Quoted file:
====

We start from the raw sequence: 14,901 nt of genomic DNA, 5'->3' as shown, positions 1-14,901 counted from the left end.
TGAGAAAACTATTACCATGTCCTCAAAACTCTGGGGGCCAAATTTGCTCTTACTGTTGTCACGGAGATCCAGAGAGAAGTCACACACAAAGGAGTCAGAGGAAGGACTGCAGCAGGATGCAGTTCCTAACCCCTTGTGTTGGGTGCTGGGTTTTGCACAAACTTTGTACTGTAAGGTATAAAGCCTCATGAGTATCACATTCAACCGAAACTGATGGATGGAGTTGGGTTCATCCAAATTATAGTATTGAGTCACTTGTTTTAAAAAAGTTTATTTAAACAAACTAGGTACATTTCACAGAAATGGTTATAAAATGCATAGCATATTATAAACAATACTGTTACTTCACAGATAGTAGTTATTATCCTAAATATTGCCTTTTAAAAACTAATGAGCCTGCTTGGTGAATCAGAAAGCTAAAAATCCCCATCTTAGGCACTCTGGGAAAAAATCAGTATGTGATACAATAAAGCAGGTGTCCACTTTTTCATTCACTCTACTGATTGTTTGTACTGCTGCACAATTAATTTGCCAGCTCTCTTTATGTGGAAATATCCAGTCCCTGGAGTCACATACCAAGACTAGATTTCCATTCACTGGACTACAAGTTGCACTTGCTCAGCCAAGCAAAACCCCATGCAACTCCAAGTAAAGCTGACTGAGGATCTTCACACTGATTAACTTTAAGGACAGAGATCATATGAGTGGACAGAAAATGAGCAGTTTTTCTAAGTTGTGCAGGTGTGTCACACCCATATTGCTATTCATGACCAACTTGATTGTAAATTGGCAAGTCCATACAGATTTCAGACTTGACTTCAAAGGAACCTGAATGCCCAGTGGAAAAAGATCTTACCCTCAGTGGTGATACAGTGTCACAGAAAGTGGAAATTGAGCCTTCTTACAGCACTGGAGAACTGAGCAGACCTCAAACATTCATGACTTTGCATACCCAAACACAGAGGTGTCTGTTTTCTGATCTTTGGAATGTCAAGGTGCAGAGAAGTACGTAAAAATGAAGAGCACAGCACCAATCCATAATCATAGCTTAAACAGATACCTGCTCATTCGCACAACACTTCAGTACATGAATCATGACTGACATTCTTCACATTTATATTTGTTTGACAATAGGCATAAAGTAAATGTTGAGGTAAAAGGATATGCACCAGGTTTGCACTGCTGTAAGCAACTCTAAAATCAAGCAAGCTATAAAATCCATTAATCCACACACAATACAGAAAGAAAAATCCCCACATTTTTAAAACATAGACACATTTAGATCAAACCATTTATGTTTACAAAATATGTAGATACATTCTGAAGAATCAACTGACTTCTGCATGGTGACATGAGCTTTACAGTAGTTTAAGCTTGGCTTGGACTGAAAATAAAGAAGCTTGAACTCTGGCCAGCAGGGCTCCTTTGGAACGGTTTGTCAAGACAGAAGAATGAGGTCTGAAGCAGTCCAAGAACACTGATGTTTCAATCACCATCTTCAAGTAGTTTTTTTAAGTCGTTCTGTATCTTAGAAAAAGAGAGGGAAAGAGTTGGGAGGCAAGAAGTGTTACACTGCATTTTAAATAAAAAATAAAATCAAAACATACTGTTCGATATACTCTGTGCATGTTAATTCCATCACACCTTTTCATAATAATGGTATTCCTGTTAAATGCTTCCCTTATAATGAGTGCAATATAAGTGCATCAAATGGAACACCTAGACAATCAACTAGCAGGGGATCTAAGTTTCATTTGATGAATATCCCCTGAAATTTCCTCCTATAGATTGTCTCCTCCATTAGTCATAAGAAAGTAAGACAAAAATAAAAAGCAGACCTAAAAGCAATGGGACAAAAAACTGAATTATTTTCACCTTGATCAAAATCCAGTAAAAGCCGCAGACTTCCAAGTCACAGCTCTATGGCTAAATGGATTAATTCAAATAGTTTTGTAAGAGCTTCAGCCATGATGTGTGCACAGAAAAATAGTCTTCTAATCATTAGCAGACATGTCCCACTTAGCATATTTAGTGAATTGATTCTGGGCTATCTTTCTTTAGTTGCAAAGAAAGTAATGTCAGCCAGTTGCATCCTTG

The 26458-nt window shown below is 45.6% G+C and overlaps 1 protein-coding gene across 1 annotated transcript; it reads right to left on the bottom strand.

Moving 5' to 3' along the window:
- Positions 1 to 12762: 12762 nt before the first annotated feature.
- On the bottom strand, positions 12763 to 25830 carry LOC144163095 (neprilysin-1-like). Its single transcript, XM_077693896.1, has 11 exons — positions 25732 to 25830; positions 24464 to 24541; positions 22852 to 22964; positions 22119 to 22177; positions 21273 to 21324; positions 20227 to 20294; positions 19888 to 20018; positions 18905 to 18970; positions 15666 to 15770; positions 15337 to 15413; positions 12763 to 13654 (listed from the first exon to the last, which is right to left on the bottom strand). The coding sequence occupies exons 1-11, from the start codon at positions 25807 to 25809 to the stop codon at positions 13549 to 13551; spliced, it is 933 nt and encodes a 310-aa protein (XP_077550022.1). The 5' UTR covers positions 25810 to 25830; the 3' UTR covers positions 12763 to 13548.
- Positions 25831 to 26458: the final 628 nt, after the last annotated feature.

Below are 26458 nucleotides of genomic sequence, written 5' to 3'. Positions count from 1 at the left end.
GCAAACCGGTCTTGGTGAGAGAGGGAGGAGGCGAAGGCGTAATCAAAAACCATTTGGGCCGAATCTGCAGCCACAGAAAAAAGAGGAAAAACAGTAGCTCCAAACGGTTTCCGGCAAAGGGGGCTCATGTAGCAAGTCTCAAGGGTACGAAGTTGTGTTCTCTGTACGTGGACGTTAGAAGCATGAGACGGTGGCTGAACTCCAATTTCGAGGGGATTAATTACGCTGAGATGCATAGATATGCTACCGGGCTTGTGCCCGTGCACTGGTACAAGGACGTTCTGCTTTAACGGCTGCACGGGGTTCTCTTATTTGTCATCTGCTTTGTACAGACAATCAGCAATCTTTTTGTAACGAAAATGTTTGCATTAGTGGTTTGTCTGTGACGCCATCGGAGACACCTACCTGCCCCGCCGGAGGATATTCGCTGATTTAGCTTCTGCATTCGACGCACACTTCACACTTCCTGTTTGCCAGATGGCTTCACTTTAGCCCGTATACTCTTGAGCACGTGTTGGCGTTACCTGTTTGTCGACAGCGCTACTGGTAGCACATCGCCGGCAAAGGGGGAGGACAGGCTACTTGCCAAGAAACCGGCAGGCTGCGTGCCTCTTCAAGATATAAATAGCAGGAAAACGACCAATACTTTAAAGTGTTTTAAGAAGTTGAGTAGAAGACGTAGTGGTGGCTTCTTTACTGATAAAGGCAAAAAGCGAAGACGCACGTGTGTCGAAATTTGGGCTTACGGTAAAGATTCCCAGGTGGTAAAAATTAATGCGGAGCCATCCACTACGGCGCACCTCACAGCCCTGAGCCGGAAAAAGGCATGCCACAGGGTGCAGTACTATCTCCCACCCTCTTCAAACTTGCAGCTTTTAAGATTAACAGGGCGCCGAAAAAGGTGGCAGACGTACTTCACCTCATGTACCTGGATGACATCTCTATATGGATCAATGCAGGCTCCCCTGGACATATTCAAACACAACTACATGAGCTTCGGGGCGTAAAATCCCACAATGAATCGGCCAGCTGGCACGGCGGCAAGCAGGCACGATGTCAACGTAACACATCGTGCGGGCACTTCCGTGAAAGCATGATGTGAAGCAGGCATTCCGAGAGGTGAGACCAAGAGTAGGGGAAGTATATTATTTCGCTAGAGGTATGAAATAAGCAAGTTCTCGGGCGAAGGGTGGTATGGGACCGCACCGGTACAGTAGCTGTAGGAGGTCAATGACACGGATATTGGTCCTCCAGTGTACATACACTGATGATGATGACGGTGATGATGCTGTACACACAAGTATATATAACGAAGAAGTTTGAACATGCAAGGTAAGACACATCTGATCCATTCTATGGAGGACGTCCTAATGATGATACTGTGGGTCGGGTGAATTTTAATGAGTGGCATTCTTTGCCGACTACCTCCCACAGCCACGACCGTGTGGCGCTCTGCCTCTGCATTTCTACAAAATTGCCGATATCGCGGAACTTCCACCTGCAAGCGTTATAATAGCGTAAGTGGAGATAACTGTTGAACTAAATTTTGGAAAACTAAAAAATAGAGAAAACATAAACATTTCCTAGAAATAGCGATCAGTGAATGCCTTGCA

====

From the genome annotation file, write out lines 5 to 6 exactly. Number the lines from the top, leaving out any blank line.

- Positions 1 to 12762: 12762 nt before the first annotated feature.
- On the bottom strand, positions 12763 to 25830 carry LOC144163095 (neprilysin-1-like). Its single transcript, XM_077693896.1, has 11 exons — positions 25732 to 25830; positions 24464 to 24541; positions 22852 to 22964; positions 22119 to 22177; positions 21273 to 21324; positions 20227 to 20294; positions 19888 to 20018; positions 18905 to 18970; positions 15666 to 15770; positions 15337 to 15413; positions 12763 to 13654 (listed from the first exon to the last, which is right to left on the bottom strand). The coding sequence occupies exons 1-11, from the start codon at positions 25807 to 25809 to the stop codon at positions 13549 to 13551; spliced, it is 933 nt and encodes a 310-aa protein (XP_077550022.1). The 5' UTR covers positions 25810 to 25830; the 3' UTR covers positions 12763 to 13548.